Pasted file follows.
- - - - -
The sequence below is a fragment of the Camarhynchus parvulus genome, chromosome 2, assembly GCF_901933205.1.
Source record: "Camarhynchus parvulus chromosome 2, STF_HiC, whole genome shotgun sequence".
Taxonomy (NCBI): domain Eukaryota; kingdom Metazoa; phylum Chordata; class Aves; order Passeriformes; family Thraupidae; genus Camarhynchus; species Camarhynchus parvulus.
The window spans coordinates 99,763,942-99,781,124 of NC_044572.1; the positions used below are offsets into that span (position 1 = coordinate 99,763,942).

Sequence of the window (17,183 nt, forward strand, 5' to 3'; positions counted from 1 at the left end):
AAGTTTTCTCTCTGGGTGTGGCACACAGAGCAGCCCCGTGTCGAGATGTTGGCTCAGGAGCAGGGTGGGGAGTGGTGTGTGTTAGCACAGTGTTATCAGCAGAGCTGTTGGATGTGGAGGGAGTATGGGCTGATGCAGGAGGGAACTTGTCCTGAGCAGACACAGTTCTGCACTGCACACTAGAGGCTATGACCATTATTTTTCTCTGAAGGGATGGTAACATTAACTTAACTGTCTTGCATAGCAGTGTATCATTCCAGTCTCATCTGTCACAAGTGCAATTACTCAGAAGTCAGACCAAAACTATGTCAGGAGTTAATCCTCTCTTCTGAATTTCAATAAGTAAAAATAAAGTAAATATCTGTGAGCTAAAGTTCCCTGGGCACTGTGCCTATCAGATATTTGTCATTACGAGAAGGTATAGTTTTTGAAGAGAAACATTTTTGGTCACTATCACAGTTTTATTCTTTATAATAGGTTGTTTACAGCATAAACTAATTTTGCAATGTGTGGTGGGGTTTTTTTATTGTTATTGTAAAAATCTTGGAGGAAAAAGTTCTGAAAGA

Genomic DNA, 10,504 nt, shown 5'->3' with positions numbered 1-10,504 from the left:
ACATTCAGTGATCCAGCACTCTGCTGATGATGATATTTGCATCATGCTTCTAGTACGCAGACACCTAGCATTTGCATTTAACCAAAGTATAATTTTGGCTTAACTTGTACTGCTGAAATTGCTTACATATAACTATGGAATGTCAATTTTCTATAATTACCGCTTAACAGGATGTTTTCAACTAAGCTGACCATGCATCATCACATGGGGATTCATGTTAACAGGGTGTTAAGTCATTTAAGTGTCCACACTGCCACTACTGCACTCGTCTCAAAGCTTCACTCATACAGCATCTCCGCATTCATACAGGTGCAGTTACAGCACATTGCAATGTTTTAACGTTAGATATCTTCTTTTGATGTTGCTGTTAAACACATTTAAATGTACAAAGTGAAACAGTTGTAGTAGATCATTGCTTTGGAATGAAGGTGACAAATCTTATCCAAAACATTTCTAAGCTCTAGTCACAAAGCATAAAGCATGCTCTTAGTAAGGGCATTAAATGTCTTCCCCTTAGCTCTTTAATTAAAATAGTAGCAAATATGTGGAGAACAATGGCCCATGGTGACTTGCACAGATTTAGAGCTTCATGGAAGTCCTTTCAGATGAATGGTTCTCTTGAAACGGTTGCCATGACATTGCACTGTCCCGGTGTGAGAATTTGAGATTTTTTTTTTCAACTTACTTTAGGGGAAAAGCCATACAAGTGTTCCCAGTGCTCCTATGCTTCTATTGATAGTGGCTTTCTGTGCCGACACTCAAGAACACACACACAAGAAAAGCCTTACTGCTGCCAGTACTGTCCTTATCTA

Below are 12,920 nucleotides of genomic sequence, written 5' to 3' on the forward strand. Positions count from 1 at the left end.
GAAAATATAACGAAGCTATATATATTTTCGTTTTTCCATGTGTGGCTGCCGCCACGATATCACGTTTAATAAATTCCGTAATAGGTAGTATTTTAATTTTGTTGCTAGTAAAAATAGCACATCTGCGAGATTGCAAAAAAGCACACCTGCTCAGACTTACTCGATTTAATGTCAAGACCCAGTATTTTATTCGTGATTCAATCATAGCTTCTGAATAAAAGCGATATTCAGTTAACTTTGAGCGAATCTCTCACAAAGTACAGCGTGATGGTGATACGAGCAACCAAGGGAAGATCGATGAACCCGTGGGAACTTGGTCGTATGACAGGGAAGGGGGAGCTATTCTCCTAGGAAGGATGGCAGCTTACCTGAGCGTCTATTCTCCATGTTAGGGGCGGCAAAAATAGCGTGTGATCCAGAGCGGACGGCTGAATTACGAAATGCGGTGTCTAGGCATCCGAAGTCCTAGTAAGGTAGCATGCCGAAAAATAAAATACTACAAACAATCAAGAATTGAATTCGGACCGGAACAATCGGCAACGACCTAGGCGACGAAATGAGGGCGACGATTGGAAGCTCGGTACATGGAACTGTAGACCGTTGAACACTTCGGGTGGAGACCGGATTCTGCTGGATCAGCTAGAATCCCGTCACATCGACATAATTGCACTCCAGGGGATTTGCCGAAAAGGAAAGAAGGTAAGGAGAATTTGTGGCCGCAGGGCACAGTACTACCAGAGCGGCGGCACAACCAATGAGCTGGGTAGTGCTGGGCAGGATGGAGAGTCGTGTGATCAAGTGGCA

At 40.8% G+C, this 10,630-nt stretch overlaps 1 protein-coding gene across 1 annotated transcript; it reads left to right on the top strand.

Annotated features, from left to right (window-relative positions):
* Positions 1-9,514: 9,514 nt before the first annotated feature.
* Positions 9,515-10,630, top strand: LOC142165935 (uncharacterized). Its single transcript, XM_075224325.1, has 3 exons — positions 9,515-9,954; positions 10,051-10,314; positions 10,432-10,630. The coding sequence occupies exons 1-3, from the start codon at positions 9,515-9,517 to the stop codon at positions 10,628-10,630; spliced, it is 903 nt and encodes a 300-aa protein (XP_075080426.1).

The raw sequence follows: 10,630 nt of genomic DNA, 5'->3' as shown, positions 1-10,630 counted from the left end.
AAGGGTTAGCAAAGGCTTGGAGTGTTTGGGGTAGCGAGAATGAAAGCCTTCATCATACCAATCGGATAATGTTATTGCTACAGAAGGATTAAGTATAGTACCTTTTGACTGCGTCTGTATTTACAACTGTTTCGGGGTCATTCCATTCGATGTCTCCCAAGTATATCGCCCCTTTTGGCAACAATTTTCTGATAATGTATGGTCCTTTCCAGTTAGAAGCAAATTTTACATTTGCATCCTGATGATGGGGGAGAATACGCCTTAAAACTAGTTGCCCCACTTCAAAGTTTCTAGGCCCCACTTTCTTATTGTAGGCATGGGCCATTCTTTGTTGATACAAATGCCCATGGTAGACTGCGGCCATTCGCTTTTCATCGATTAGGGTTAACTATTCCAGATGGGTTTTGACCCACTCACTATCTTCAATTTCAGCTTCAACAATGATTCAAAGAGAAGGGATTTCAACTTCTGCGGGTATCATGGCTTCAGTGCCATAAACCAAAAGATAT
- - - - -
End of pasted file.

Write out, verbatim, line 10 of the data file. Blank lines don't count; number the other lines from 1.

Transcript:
GAAAATATAACGAAGCTATATATATTTTCGTTTTTCCATGTGTGGCTGCCGCCACGATATCACGTTTAATAAATTCCGTAATAGGTAGTATTTTAATTTTGTTGCTAGTAAAAATAGCACATCTGCGAGATTGCAAAAAAGCACACCTGCTCAGACTTACTCGATTTAATGTCAAGACCCAGTATTTTATTCGTGATTCAATCATAGCTTCTGAATAAAAGCGATATTCAGTTAACTTTGAGCGAATCTCTCACAAAGTACAGCGTGATGGTGATACGAGCAACCAAGGGAAGATCGATGAACCCGTGGGAACTTGGTCGTATGACAGGGAAGGGGGAGCTATTCTCCTAGGAAGGATGGCAGCTTACCTGAGCGTCTATTCTCCATGTTAGGGGCGGCAAAAATAGCGTGTGATCCAGAGCGGACGGCTGAATTACGAAATGCGGTGTCTAGGCATCCGAAGTCCTAGTAAGGTAGCATGCCGAAAAATAAAATACTACAAACAATCAAGAATTGAATTCGGACCGGAACAATCGGCAACGACCTAGGCGACGAAATGAGGGCGACGATTGGAAGCTCGGTACATGGAACTGTAGACCGTTGAACACTTCGGGTGGAGACCGGATTCTGCTGGATCAGCTAGAATCCCGTCACATCGACATAATTGCACTCCAGGGGATTTGCCGAAAAGGAAAGAAGGTAAGGAGAATTTGTGGCCGCAGGGCACAGTACTACCAGAGCGGCGGCACAACCAATGAGCTGGGTAGTGCTGGGCAGGATGGAGAGTCGTGTGATCAAGTGGCA